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upstroke picking, Romane

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  • BluesBop HarryBluesBop Harry Mexico city, MexicoVirtuoso
    Posts: 1,379
    Hey Jazzaferri,
    As Michael said Gypsy picking is NOT all downstrokes, it's alternate when playing on the same string and downstrokes for string changes in any direction.
    All downstrokes are reststrokes.
    At slow tempos most players stick with all downstrokes to get better tone.
    The in the style of Stochelo Rosenberg DVD has the best shots of this technique that I've seen.
    Good luck.
  • Thanks Harry

    I bought that one too .... guess I will watch the techie bits rather than just the music :lol:

    Now having watched and realized there may b e hope yet :lol:

    What would you experts on rest stroke suggest for pick strokes be on the following sequence at moderately high speed say 1/4 notes at 240 bpm

    S4F10 S2F9 S4F10 S2F9
    The Magic really starts to happen when you can play it with your eyes closed
  • klaatuklaatu Nova ScotiaProdigy Rodrigo Shopis D'Artagnan, 1950s Jacques Castelluccia
    Posts: 1,665
    At Django in June last year, during his excellent gypsy picking class, someone asked Kruno Spisic if gypsy picking really made a difference. He proceeded to demonstrate with a fast solo played with alternate picking, followed by the same solo with gypsy picking. The difference was dramatic - same speed and precision, but the gypsy version had so much more projection and power. It made a believer out of me. Now if I could only do it! It's a real struggle after decades of NOT playing in that fashion.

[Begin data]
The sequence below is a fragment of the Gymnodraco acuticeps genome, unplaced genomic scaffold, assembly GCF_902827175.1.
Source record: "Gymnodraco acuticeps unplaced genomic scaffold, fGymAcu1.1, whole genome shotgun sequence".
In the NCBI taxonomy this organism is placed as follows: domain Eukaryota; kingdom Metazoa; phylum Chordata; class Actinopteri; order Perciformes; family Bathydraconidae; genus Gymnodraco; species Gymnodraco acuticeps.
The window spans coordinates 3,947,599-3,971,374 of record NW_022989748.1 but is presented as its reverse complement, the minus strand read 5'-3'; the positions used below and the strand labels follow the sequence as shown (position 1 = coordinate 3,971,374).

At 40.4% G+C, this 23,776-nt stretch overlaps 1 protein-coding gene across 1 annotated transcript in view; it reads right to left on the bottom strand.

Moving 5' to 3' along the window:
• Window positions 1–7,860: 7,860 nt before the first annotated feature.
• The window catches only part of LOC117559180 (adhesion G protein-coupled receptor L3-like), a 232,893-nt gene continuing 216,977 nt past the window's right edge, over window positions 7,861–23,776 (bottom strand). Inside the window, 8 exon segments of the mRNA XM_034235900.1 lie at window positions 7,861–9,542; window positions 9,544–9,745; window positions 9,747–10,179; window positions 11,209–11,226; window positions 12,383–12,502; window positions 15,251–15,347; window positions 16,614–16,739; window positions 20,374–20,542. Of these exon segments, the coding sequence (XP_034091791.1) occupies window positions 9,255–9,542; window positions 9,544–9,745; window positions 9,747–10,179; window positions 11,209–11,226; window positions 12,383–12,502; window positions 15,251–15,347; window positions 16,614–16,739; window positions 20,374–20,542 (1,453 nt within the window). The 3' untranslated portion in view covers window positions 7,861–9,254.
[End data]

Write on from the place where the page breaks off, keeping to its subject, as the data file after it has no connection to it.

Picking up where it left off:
Benny

    "It's a great feeling to be dealing with material which is better than yourself, that you know you can never live up to."
    -- Orson Welles
  • BonesBones Moderator
    Posts: 3,320
    Jazzaferri,

    That is similar to the melody of Bossa Dorado alternating between strings 4 and 2. Check out Stochelo video of this tune. All downstrokes I believe.
  • Thanks Bones

    I was thinking of notes faster than Dorado.

    What I have learned over the past few days is that I have kind of a hybrid style. My up and down stroke angle is very much a la rest stroke except when skipping strings between pick strokes. I am not very concientious about resting on the strings. I haven't paid attention to picking patterns for a lot of years and just played a note as needed in whatever fashion. I spent a lot of hours getting good strong even tone in alternate picking when young. Think tiddly winks motion going down and sorta the reverse coming up but without the bounce that Stochelo describes in his DVD section on his technique.

    I mostly use an alternate pick pattern when playing medium and fast pace and strictly alternate on scales at any pace (prolly from early training)

    When playing slower 1/4's I often use just downstrokes sometimes resting and sometimes not depending on where my pick is going next.

    I have started a course of practice GJ style rest stroke picking ensuring rest strokes changing strings down (slow practice on scles arps and licks that I have ingrained). I am also doing all my slower song practice/jamming with concietiously executed down rest strokes. Hopefully that will over time have an impact. :shock: :mrgreen: :roll:

    I am going to perform some blind tests on tone once I am able to unconciously be competent at true rest strokes and see if my band mates can tell the difference. I tried last night and couldne't hear any difference but will perservere. I will report back on their impressions.

    Hennox my apologies if this is something of a hijack but hopefully some useful info will come from it all. For me it has been a very interesting, eye-opening experience and my sincere thanks to all who have responded and especially to Hennox for providing the impetus for the investigation.